Too many businesses put too little emphasis on their bottom line. But how could it have been otherwise when new technologies appear at least once a week, and a single social media post can make or break a business? This whirlwind has a single common denominator: it all revolves around people, both clients and stakeholders. Another way of looking at it is it’s all about marketing, and marketing is what guarantees sales, the single thing that defines the aforementioned bottom line.
The second question that comes after marketing is operations planning. Sure, it’s great when a social media campaign comes together, but who is going to package the product? But one thing is certain: nobody wants to talk to an angry client. Nevertheless, these and many other tasks have to be done. Companies use customer relationship management software to track all the little chores that can drive anyone to accept AI gladly. But all big players go one step further and use one or another professional sales forecasting tool in order to go beyond running chores.
Whatever Happened to the Law of Supply and Demand?
Nothing, it’s always been at the core of economics and the single most important concept to understand about sales. What makes people forget about it is the constant barrage of data-driven tools available to businesses today. But no matter how clever and advanced the new tools appear, more and more people purposefully turn away from complicated calculations, graphs, and all things data and look instead at the law of supply and demand.
It goes even further. It’s now a truism that most businesses fail because they try to sell a product nobody wants. The same goes for marketing, where rule number one is to never even think about changing a customer’s mind. Did Steve Jobs create the demand for smartphones – or did he bring the product when the market wanted it, unlike all the failed smartphones of the 1990s? So the demand goes first, and all operations inside a company, or the supply side, are there to meet that perceived demand.
It’s very much different when the supply is created. The task of connecting material inputs, stakeholders’ expertise, and creativity into a single company lie completely on the shoulders of entrepreneurs. All this comes together when a company creates its sales cycle with the help of the time-honored method of trial and error. This is when sales managers get to grips with what the sales pipeline looks like because who could have told what it would turn out to be before it even existed? Once the operation is established, it’s time to plan.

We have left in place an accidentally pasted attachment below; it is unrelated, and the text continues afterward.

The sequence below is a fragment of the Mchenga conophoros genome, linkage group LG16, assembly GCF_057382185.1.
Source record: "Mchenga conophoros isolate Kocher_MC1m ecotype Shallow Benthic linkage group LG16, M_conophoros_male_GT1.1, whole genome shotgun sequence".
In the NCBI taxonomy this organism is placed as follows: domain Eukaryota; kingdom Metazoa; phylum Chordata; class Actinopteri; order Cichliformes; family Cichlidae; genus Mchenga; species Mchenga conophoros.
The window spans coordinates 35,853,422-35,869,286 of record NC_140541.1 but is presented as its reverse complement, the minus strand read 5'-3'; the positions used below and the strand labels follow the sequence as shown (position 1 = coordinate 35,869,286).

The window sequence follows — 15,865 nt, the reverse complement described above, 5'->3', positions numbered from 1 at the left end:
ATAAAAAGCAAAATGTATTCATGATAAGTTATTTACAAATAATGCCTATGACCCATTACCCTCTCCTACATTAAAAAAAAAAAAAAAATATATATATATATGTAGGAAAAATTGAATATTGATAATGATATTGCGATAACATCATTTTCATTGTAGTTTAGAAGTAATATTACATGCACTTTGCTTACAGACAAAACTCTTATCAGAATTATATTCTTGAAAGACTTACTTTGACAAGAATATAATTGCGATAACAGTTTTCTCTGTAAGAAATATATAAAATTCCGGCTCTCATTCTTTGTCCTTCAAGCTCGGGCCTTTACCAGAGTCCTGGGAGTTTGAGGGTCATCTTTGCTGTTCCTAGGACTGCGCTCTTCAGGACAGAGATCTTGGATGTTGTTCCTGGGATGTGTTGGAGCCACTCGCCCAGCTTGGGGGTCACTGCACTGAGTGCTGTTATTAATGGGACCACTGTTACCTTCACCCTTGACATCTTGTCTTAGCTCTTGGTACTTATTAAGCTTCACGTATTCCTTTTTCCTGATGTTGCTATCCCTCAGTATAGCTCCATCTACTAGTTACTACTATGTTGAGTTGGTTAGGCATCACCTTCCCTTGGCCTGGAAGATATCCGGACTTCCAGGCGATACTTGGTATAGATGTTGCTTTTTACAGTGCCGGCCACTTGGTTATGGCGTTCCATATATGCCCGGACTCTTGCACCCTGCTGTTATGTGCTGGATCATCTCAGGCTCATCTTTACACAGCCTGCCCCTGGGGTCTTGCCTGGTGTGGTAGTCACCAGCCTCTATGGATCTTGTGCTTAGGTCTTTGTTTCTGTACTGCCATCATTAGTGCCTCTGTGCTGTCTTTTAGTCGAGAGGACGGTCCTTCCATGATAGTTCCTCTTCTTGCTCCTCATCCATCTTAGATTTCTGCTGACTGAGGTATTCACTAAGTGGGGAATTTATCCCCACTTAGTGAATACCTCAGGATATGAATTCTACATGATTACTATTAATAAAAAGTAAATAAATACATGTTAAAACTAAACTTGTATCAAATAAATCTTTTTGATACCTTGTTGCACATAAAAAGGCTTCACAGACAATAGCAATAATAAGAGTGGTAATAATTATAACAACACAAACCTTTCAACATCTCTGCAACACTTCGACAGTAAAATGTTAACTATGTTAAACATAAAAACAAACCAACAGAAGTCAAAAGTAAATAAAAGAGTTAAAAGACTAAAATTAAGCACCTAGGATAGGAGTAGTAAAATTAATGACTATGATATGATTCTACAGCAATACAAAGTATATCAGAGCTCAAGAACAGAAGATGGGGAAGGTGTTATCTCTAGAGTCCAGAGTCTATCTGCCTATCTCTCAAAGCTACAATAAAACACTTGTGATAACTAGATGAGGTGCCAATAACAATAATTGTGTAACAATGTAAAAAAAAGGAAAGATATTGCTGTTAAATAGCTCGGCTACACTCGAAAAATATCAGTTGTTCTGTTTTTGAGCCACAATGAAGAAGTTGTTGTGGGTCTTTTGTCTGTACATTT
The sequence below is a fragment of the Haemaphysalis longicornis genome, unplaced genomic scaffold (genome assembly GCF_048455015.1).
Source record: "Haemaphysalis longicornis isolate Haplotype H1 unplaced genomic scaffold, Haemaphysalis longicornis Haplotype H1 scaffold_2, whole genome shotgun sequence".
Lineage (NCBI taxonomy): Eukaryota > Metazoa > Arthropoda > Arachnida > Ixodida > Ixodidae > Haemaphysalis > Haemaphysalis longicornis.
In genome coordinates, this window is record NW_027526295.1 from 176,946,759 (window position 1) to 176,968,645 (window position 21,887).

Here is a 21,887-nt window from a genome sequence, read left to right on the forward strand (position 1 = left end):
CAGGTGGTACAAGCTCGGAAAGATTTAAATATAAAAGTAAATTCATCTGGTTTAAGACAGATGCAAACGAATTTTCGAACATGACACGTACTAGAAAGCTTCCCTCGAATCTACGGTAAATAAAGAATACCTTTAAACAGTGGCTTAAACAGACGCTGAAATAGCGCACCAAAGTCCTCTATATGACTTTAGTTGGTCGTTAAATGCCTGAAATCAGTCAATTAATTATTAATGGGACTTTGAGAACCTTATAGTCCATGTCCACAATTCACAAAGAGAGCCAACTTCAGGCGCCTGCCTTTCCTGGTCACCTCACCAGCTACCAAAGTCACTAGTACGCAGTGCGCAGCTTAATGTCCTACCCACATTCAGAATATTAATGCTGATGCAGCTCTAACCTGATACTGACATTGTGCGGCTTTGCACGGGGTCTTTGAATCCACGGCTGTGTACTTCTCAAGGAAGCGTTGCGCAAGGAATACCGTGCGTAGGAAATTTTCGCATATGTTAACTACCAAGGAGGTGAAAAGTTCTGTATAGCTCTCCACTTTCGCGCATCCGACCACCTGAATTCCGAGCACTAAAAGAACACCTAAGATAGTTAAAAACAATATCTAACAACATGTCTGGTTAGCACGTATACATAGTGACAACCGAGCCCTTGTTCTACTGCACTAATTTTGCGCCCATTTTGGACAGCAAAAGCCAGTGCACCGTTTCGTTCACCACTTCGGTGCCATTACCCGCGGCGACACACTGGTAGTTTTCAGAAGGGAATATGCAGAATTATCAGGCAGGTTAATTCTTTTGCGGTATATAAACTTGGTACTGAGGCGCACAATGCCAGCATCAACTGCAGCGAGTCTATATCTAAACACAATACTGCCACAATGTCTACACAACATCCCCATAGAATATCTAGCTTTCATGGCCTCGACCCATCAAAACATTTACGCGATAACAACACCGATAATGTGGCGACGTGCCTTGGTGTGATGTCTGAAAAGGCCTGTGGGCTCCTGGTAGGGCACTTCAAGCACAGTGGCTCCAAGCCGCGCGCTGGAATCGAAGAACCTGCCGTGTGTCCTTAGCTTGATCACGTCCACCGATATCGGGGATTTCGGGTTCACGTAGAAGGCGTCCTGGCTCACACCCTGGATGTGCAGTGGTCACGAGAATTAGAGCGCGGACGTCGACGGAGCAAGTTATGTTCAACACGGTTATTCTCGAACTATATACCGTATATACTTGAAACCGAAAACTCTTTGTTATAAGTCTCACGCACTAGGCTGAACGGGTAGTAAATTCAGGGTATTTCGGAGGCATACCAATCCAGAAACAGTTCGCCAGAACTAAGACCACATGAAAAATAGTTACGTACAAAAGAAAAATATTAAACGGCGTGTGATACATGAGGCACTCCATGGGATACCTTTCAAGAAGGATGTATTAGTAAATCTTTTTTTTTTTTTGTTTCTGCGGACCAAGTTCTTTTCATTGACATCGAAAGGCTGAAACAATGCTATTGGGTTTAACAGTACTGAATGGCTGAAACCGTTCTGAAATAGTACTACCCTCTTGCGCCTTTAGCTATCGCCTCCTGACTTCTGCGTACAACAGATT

The Weather Tomorrow Is Likely to Be the Same as Today, but Is It True for Your Sales?
A straightforward way to look at sales forecasting is all about planning. It becomes easy only when your company has a few sales behind its belt. This is where computer tools come to play and give the most bang for your buck. On the other hand, if the company is brand new with zero sales to date, and you want to forecast its future, you can try both sales forecasting platforms and cards. There won’t be too much difference because there’s nothing to base the forecasts on.
Once you know yourself, your sales pipeline, and competitors you may not always win, but you certainly can create a sales forecast. The forecasting methodology ranges from more data-intensive approaches, like multi-variable forecasting, to more human-comprehensible ones, like the intuitive method. Here is a list of a few sales forecasting methods, ranging from the data-driven to human-centered:
- Multi-variable, where every symbol is treated like data
- Length of the sales cycle, which tries to put some reason behind the data
- Historical, i.e., the future will be the same as the past
- Pipeline, which focuses on your existing sales pipeline
- Opportunity stage, where you focus on the overall chances of closing deals
- Intuitive, where you simply know best
The human touch of the intuitive forecasting methodology eliminates the need for data and can serve as a reality check. But there is no escaping it: your company generates data whether you’re an IT enthusiast or prefer computers just to work. The trick to make peace with data is finding the software that works best for you.
Pen-And-Paper Forecasting, Anybody?
The Boeing 747, Disneyland, Lego, McDonald’s – what do all these have in common? They were created when sales management was quite shy about computers. Consequently, their sales forecasting methods relied heavily on creativity with pen and paper. Interestingly, the methods did not change much. This simple fact points out that sales revolve around people, both doing the buying and the selling.
For example, when it comes to business chores, sales platforms of today provide their own customer relationship management solutions because that’s what keeps their customers, i.e., the sellers. A step toward data ownership would be a standalone sales forecasting platform for a company.
Sales define the bottom line, and marketing defines sales. Once the business knows what it will sell, sales forecasting can bring value. With the law of supply and demand in mind, businesses can use forecasting methods that suit them best. For example, a highly data-driven strategy can be combined with an intuitive method as a reality check. Lastly, technology doesn’t have to be embraced. It can be simply used, as long as it’s done with people in mind.